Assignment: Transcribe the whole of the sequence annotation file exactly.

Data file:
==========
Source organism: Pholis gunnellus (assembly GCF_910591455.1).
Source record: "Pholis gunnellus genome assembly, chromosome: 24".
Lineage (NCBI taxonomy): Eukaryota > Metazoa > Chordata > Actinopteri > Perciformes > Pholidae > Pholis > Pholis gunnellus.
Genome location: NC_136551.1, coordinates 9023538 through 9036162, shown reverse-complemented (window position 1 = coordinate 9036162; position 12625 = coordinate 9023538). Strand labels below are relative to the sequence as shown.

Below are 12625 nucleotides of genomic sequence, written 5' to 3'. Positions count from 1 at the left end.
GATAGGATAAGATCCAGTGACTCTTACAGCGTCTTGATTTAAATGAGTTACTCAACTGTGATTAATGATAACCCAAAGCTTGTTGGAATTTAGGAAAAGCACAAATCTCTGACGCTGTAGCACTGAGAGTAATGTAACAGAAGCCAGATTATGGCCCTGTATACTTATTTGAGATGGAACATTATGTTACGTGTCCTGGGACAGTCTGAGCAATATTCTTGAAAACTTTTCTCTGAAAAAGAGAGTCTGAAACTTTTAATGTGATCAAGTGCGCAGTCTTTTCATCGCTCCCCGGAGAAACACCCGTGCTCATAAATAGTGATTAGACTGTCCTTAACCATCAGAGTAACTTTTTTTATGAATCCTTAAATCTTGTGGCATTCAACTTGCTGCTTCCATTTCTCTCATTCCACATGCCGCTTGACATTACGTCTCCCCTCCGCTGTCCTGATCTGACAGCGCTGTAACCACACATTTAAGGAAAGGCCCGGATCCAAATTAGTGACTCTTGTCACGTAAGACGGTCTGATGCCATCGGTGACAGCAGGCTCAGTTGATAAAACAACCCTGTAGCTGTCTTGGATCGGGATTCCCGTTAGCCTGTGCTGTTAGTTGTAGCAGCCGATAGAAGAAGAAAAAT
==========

Source organism: Pholis gunnellus (assembly GCF_910591455.1).
Source record: "Pholis gunnellus genome assembly, chromosome: 24".
Lineage (NCBI taxonomy): Eukaryota > Metazoa > Chordata > Actinopteri > Perciformes > Pholidae > Pholis > Pholis gunnellus.
Genome location: NC_136551.1, coordinates 9023538 through 9036162, shown reverse-complemented (window position 1 = coordinate 9036162; position 12625 = coordinate 9023538). Strand labels below are relative to the sequence as shown.

Below are 12625 nucleotides of genomic sequence, written 5' to 3'. Positions count from 1 at the left end.
GATAGGATAAGATCCAGTGACTCTTACAGCGTCTTGATTTAAATGAGTTACTCAACTGTGATTAATGATAACCCAAAGCTTGTTGGAATTTAGGAAAAGCACAAATCTCTGACGCTGTAGCACTGAGAGTAATGTAACAGAAGCCAGATTATGGCCCTGTATACTTATTTGAGATGGAACATTATGTTACGTGTCCTGGGACAGTCTGAGCAATATTCTTGAAAACTTTTCTCTGAAAAAGAGAGTCTGAAACTTTTAATGTGATCAAGTGCGCAGTCTTTTCATCGCTCCCCGGAGAAACACCCGTGCTCATAAATAGTGATTAGACTGTCCTTAACCATCAGAGTAACTTTTTTTATGAATCCTTAAATCTTGTGGCATTCAACTTGCTGCTTCCATTTCTCTCATTCCACATGCCGCTTGACATTACGTCTCCCCTCCGCTGTCCTGATCTGACAGCGCTGTAACCACACATTTAAGGAAAGGCCCGGATCCAAATTAGTGACTCTTGTCACGTAAGACGGTCTGATGCCATCGGTGACAGCAGGCTCAGTTGATAAAACAACCCTGTAGCTGTCTTGGATCGGGATTCCCGTTAGCCTGTGCTGTTAGTTGTAGCAGCCGATAGAAGAAGAAAAAT